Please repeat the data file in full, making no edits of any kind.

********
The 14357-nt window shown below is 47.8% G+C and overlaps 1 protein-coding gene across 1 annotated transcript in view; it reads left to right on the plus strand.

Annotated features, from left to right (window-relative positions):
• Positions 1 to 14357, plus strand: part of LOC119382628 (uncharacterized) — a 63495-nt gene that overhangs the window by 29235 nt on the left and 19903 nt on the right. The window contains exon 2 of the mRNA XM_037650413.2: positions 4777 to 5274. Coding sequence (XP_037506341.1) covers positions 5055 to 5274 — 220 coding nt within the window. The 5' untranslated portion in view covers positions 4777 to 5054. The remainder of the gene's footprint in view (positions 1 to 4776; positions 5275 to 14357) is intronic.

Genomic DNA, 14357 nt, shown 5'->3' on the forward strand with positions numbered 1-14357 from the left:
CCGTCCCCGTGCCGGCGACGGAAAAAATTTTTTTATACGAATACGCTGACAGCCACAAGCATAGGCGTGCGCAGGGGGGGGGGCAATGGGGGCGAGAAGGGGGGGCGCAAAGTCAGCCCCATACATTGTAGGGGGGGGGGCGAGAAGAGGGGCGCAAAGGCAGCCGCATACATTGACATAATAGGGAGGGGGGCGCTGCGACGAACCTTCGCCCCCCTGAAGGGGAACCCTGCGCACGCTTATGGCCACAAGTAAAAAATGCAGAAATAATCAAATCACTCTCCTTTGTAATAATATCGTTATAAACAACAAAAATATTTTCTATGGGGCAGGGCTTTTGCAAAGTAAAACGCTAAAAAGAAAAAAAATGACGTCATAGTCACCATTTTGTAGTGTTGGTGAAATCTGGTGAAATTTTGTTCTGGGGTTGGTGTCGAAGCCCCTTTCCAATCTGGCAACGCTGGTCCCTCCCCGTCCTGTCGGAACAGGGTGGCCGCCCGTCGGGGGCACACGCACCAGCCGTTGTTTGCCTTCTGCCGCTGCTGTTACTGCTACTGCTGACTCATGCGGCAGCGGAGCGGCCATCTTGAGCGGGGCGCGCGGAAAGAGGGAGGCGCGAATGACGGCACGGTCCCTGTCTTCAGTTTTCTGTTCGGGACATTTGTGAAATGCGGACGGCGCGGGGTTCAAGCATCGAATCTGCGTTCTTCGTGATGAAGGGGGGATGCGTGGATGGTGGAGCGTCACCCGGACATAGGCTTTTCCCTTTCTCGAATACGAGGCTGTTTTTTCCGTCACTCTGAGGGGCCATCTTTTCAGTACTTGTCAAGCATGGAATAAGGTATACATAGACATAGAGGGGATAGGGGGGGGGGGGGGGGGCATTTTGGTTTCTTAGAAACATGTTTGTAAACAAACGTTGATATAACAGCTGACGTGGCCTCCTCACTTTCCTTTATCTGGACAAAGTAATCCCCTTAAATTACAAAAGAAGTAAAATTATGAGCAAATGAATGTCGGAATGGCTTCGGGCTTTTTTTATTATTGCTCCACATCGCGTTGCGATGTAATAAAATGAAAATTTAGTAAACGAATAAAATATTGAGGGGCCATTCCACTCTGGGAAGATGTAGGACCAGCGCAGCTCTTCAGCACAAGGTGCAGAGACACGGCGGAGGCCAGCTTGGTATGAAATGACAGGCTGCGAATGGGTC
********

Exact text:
The 14357-nt window shown below is 47.8% G+C and overlaps 1 protein-coding gene across 1 annotated transcript in view; it reads left to right on the plus strand.

Annotated features, from left to right (window-relative positions):
• Positions 1 to 14357, plus strand: part of LOC119382628 (uncharacterized) — a 63495-nt gene that overhangs the window by 29235 nt on the left and 19903 nt on the right. The window contains exon 2 of the mRNA XM_037650413.2: positions 4777 to 5274. Coding sequence (XP_037506341.1) covers positions 5055 to 5274 — 220 coding nt within the window. The 5' untranslated portion in view covers positions 4777 to 5054. The remainder of the gene's footprint in view (positions 1 to 4776; positions 5275 to 14357) is intronic.

Genomic DNA, 14357 nt, shown 5'->3' on the forward strand with positions numbered 1-14357 from the left:
CCGTCCCCGTGCCGGCGACGGAAAAAATTTTTTTATACGAATACGCTGACAGCCACAAGCATAGGCGTGCGCAGGGGGGGGGGCAATGGGGGCGAGAAGGGGGGGCGCAAAGTCAGCCCCATACATTGTAGGGGGGGGGGCGAGAAGAGGGGCGCAAAGGCAGCCGCATACATTGACATAATAGGGAGGGGGGCGCTGCGACGAACCTTCGCCCCCCTGAAGGGGAACCCTGCGCACGCTTATGGCCACAAGTAAAAAATGCAGAAATAATCAAATCACTCTCCTTTGTAATAATATCGTTATAAACAACAAAAATATTTTCTATGGGGCAGGGCTTTTGCAAAGTAAAACGCTAAAAAGAAAAAAAATGACGTCATAGTCACCATTTTGTAGTGTTGGTGAAATCTGGTGAAATTTTGTTCTGGGGTTGGTGTCGAAGCCCCTTTCCAATCTGGCAACGCTGGTCCCTCCCCGTCCTGTCGGAACAGGGTGGCCGCCCGTCGGGGGCACACGCACCAGCCGTTGTTTGCCTTCTGCCGCTGCTGTTACTGCTACTGCTGACTCATGCGGCAGCGGAGCGGCCATCTTGAGCGGGGCGCGCGGAAAGAGGGAGGCGCGAATGACGGCACGGTCCCTGTCTTCAGTTTTCTGTTCGGGACATTTGTGAAATGCGGACGGCGCGGGGTTCAAGCATCGAATCTGCGTTCTTCGTGATGAAGGGGGGATGCGTGGATGGTGGAGCGTCACCCGGACATAGGCTTTTCCCTTTCTCGAATACGAGGCTGTTTTTTCCGTCACTCTGAGGGGCCATCTTTTCAGTACTTGTCAAGCATGGAATAAGGTATACATAGACATAGAGGGGATAGGGGGGGGGGGGGGGGGCATTTTGGTTTCTTAGAAACATGTTTGTAAACAAACGTTGATATAACAGCTGACGTGGCCTCCTCACTTTCCTTTATCTGGACAAAGTAATCCCCTTAAATTACAAAAGAAGTAAAATTATGAGCAAATGAATGTCGGAATGGCTTCGGGCTTTTTTTATTATTGCTCCACATCGCGTTGCGATGTAATAAAATGAAAATTTAGTAAACGAATAAAATATTGAGGGGCCATTCCACTCTGGGAAGATGTAGGACCAGCGCAGCTCTTCAGCACAAGGTGCAGAGACACGGCGGAGGCCAGCTTGGTATGAAATGACAGGCTGCGAATGGGTC